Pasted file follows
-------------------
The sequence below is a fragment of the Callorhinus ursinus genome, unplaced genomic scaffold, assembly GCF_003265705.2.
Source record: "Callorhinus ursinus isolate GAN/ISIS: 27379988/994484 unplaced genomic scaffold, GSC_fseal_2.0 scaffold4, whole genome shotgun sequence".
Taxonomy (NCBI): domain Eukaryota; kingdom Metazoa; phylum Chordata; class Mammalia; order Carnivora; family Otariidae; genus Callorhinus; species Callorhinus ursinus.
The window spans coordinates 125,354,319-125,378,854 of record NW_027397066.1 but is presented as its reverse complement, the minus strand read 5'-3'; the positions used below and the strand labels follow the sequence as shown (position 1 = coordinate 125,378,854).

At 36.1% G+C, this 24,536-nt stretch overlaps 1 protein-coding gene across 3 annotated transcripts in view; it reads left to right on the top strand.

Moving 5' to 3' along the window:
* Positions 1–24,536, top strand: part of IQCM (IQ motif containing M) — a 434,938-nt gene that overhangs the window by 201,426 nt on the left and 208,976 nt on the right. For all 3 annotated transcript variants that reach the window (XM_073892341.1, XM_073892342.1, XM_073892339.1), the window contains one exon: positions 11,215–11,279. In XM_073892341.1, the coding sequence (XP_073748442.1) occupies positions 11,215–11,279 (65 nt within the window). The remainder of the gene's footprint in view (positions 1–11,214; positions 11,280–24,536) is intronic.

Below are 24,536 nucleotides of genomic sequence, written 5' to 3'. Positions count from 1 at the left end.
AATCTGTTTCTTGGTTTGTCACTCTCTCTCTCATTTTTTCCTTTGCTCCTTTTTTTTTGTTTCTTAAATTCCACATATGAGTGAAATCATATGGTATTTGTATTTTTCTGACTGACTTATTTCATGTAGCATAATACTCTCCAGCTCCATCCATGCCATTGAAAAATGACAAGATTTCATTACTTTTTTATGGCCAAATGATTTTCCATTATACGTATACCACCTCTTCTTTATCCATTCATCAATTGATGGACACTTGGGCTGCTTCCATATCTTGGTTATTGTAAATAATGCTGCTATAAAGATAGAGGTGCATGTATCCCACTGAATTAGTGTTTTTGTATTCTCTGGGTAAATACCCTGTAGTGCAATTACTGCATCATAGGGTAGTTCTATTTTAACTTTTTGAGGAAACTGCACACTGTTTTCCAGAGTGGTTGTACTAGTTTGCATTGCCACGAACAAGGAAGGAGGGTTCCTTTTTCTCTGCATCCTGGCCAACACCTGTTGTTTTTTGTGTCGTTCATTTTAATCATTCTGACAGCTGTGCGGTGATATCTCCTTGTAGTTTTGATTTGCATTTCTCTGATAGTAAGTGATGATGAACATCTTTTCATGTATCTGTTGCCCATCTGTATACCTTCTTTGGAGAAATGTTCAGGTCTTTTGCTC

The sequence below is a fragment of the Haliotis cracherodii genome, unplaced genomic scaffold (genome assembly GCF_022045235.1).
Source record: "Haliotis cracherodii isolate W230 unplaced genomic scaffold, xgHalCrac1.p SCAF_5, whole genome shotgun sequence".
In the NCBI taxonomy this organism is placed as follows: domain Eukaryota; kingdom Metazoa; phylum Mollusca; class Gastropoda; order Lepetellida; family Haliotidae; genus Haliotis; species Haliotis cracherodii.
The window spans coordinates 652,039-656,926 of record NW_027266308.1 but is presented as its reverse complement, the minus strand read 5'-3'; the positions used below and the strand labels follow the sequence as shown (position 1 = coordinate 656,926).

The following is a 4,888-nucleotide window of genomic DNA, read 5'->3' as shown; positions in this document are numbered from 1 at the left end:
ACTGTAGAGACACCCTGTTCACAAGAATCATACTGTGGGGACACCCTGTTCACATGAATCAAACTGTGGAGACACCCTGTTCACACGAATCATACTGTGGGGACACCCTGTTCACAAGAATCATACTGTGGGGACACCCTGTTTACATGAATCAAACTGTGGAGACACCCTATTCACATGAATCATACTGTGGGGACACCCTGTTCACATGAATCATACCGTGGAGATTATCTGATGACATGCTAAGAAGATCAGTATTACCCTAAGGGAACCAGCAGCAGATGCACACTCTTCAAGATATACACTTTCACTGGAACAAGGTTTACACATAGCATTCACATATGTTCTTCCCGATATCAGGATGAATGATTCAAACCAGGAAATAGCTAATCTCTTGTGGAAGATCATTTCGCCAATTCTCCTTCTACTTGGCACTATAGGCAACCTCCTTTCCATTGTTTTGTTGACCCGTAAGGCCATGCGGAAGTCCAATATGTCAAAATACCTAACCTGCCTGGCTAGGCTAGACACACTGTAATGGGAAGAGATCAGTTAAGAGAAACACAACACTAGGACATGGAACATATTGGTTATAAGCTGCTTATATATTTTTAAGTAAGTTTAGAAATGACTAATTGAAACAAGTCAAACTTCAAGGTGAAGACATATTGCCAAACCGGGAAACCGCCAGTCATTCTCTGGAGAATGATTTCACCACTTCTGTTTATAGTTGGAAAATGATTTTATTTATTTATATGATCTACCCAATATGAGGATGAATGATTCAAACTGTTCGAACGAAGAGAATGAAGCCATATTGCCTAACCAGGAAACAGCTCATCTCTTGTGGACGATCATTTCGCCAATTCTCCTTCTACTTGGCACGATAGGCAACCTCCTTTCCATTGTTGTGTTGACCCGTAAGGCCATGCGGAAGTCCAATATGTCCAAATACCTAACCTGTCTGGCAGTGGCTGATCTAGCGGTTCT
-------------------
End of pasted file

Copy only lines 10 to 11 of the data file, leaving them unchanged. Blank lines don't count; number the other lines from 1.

The sequence below is a fragment of the Haliotis cracherodii genome, unplaced genomic scaffold (genome assembly GCF_022045235.1).
Source record: "Haliotis cracherodii isolate W230 unplaced genomic scaffold, xgHalCrac1.p SCAF_5, whole genome shotgun sequence".